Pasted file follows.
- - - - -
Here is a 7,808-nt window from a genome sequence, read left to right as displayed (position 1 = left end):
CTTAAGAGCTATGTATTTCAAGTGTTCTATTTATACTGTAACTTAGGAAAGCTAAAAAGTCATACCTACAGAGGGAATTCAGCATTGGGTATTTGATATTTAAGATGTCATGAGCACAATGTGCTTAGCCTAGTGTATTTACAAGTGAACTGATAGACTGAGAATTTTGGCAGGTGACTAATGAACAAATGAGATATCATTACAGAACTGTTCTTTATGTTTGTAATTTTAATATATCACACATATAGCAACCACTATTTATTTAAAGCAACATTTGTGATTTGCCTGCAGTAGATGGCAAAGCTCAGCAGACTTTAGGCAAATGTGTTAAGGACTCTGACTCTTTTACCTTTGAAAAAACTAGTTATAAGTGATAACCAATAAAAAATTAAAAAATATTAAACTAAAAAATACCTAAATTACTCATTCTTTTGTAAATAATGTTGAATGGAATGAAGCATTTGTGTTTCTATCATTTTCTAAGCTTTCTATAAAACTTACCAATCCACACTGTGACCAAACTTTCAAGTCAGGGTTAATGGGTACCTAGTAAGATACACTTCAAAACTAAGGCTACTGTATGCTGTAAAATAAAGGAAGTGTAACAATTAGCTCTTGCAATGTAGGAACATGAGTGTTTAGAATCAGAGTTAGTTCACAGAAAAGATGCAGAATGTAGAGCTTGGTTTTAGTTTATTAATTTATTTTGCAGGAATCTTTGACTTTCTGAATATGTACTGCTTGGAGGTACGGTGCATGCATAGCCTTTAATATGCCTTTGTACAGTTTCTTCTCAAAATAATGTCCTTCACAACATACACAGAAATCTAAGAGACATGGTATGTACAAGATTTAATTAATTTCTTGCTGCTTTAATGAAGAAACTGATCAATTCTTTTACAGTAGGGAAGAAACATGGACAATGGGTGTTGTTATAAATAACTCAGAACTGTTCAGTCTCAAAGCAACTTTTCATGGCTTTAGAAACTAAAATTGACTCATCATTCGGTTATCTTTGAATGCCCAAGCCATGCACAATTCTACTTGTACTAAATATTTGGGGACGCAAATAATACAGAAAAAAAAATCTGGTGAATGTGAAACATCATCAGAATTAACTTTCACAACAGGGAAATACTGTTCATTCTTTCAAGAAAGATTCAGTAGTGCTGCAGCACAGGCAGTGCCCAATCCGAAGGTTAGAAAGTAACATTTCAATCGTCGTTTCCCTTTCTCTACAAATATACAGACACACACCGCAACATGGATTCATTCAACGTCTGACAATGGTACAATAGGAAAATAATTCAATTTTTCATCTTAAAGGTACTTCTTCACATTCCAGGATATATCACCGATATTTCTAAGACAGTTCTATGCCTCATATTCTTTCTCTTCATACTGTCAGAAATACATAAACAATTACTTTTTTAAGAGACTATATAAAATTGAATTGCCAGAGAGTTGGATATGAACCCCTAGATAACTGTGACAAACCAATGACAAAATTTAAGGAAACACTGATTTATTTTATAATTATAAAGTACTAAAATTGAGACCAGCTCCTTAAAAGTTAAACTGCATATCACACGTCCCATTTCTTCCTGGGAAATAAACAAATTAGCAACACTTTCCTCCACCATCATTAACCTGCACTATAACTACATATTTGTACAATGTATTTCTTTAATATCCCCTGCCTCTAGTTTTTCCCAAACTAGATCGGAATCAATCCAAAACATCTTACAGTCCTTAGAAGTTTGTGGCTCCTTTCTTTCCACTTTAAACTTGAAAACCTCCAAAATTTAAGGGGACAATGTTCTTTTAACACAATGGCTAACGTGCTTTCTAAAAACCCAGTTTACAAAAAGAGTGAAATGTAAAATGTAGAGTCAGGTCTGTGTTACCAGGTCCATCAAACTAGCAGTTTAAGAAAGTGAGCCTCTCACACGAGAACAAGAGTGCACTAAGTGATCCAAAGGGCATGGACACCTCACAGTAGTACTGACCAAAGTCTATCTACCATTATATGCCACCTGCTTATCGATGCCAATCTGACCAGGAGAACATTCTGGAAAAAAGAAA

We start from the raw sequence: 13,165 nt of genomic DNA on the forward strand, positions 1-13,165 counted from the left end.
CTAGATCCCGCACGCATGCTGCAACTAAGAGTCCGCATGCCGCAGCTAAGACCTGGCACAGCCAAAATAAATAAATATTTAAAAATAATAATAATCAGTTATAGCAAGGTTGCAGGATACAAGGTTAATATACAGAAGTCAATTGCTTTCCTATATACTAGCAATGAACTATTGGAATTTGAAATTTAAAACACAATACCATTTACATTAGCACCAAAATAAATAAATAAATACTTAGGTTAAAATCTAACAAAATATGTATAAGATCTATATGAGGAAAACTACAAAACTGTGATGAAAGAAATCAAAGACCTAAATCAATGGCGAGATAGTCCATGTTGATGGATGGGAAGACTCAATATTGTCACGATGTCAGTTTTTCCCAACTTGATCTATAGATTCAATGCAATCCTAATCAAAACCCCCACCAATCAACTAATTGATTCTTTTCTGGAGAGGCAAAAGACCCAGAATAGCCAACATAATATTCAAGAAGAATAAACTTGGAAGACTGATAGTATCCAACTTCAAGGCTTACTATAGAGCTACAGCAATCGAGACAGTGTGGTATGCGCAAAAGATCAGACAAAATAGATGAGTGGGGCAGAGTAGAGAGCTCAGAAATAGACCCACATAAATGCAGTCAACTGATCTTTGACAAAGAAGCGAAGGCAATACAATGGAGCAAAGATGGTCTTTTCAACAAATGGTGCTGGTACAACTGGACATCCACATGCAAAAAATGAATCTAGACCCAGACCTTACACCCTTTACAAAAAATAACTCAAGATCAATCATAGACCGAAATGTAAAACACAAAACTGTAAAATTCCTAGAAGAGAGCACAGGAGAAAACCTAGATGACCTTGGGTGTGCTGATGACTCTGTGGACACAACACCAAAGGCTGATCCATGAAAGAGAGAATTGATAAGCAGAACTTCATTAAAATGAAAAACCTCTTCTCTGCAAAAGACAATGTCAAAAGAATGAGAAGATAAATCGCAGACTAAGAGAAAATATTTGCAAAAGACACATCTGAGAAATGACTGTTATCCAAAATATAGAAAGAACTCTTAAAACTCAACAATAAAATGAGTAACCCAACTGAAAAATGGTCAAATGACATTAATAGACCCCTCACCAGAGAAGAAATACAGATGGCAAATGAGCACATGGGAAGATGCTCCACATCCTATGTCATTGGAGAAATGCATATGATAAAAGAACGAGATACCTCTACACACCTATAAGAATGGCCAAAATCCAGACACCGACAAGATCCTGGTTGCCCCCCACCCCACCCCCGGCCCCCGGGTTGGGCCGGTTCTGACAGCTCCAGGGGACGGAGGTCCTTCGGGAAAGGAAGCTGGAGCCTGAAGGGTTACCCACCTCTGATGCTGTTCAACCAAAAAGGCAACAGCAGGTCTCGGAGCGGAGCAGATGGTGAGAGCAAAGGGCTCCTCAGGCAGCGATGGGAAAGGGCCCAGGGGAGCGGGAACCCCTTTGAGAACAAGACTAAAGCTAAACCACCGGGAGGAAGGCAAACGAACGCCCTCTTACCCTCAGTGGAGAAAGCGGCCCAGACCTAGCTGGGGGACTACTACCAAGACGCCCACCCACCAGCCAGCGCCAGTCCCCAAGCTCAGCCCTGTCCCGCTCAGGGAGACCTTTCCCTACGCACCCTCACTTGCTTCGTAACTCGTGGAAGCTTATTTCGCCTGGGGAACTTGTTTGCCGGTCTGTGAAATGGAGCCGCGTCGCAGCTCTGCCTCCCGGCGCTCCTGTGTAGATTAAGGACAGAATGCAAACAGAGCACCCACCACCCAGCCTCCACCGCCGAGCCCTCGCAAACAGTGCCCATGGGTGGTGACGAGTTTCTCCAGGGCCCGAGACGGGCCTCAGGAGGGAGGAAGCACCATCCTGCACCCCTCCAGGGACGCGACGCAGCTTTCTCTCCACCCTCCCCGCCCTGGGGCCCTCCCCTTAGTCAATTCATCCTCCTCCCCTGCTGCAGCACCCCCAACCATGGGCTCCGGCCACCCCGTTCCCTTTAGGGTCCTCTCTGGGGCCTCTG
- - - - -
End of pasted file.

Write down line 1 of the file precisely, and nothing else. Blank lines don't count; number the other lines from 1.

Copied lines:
Here is a 7,808-nt window from a genome sequence, read left to right as displayed (position 1 = left end):